COOK Islands has again been blacklisted by the European Union’s executive Commission for not doing enough to crack down on tax avoidance.
The country is one of the 30 globally and five in the Pacific (Nauru, Niue, Marshall Islands and Vanuatu) on its first list of international tax havens.
Cook Islands’ Financial Services Development Authority chief executive Tamatoa Jonassen says the blacklist is inexplicable’in terms of transparency and information sharing.
He added it was difficult to comment further in the absence of any clear information on the basis upon which jurisdictions were chosen to be blacklisted.
“No official in the Cook Islands had been approached by European Union officials on these listings,” Jonassen says.
He says since 2009, the Cook Islands has signed tax information exchange agreements (TIEA) with 20 countries, half of which are member countries of the EU.
Out of the 28 EU member states, only 10 have listed the Cook Islands and of these 10, two (Greece and Italy) have signed TIEA’s with the Cook Islands.
Spain, a member of the EU, has agreed and is waiting to sign, he says, adding the Cook Islands is awaiting the response of another member (Portugal) on initial communication.
Tamatoa acknowledged the move towards automatic exchange of information for tax purposes, but added the Cook Islands was fully supportive of this change.
“This included a change in the law in 2013 to require offshore entities to retain full accounting information within the Cook Islands.”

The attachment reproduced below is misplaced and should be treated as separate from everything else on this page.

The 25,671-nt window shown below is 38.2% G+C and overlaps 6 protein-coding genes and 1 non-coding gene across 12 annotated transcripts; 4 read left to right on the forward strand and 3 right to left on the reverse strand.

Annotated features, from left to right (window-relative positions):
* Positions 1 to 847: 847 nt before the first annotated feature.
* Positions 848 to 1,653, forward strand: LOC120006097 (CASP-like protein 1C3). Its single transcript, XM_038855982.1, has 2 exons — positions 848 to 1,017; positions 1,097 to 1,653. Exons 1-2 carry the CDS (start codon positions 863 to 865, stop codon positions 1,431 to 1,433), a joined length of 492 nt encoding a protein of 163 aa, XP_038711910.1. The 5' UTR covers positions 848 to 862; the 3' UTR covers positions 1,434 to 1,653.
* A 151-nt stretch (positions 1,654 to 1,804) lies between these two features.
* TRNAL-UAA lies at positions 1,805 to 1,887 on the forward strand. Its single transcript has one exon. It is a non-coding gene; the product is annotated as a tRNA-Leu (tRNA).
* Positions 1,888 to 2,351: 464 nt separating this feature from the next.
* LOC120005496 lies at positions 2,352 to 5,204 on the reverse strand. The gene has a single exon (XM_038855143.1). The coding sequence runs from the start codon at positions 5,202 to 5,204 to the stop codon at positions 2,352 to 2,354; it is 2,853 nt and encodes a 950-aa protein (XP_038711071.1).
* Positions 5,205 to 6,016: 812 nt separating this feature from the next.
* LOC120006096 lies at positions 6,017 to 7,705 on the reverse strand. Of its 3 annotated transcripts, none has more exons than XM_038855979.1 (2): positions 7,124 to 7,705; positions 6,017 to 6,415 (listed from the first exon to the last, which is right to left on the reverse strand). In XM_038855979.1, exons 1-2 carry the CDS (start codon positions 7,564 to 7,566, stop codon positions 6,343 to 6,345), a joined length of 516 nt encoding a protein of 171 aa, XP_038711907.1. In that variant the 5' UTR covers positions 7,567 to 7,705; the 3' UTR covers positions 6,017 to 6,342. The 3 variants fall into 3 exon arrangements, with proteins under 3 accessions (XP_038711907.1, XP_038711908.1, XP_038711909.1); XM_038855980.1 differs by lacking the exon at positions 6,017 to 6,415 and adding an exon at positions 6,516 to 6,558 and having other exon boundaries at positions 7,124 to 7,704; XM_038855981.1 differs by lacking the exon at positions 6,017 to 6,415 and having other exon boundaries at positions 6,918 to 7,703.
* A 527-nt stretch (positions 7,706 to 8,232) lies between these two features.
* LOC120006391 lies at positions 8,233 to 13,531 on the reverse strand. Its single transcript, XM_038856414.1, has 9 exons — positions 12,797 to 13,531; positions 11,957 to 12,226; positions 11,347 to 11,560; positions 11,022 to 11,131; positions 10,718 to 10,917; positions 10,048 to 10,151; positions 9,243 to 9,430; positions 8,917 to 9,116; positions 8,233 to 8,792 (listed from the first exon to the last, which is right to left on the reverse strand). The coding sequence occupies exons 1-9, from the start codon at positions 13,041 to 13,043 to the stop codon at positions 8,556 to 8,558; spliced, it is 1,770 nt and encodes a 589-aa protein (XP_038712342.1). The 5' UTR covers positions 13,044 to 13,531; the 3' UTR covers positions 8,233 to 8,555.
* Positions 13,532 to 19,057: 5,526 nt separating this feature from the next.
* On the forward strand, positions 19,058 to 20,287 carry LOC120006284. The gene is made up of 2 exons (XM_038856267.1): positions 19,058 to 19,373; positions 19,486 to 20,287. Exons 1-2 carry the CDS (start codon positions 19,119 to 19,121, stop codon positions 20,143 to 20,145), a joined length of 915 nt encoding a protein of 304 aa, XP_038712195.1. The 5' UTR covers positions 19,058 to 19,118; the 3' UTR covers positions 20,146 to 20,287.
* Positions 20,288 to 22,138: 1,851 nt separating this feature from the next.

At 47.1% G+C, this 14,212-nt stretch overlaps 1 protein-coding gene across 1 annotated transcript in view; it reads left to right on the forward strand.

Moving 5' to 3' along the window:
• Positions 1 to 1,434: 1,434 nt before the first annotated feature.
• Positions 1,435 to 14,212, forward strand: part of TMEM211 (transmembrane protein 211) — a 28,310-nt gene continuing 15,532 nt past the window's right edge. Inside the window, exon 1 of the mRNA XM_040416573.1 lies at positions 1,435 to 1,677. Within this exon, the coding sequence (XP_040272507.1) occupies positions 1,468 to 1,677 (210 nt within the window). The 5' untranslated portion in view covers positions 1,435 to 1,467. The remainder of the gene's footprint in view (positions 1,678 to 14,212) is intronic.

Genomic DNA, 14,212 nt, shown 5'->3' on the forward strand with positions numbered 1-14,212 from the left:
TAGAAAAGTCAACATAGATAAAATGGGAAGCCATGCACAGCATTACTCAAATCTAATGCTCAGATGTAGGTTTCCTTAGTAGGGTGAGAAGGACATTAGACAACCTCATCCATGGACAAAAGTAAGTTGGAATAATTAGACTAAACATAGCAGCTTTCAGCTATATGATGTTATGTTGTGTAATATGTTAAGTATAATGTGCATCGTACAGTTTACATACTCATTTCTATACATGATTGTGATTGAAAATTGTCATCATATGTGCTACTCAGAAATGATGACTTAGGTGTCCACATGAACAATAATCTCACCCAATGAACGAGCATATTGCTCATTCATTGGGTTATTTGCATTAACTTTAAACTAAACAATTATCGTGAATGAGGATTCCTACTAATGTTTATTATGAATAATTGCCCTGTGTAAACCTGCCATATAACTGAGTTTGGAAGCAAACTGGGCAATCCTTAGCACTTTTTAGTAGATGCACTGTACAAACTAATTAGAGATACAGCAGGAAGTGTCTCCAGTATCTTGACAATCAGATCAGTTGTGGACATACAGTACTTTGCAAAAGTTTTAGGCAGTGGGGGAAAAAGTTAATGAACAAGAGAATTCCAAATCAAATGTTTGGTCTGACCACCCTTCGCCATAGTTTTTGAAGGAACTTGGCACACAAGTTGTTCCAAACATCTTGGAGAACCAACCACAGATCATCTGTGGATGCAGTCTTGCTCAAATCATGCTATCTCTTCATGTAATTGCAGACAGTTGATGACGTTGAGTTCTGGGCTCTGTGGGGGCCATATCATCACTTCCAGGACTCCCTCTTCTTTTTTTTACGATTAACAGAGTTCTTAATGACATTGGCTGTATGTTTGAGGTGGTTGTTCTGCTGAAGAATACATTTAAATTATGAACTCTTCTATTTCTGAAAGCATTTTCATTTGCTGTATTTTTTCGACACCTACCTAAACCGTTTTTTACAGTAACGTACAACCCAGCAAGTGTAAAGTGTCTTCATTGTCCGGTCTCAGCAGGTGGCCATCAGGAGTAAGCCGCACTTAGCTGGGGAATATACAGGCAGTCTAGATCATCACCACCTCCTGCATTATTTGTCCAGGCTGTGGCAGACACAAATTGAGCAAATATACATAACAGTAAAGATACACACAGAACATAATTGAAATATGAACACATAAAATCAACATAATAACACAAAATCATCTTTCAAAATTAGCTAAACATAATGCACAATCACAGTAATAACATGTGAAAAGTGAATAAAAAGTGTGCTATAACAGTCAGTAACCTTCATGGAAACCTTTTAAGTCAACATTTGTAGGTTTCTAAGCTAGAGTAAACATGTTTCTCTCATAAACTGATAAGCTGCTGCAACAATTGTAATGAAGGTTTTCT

The Commission has also presented its ‘Action Plan for Fair and Efficient Corporate Taxation in the EU’, setting out a series of initiatives to tackle tax avoidance and secure sustainable revenues.
In responding to the Commission’s Action Plan, Jonassen said the objectives of the plan in regard to transparency on taxation needed to be coherent with those outlined in the Global Forum process.
Both the Cook Islands and the European Union are members of the Global Forum.
“The Cook Islands is committed to promoting international cooperation in tax matters,” Jonassen says.
“We recently received a positive report from our Phase Two Peer Review by the Global Forum on Transparency and Exchange of Information for Tax Purposes.”
The EU blacklist is made up of countries that figure on at least 10 national lists of tax havens compiled by the 28 member nations.
It is part of a crackdown on multinational companies trying to avoid paying tax.
The EU wants to end special tax deals involving firms such as Amazon, Apple and Starbucks.
EU Economic Affairs Commissioner Pierre Moscovici says the publication of the blacklist is a decisive step that will push non co-operative non-EU jurisdictions to be more co-operative and adopt international standards.
The full list is: Anguilla, Antigua and Barbuda, Bahamas, Barbados, Belize, Bermuda, British Virgin Islands, Cayman Islands, Grenada, Montserrat, Panama, Saint-Vincent and the Grenadines, Saint Christopher and Nevis, Turks and Caicos Islands, U.S. Virgin Islands, Andorra, Guernsey, Liechtenstein, Monaco, Liberia, Mauritius, Seychelles, Brunei, Hong Kong, Maldives, Cook Islands, Nauru, Niue, Marshall Islands and Vanuatu.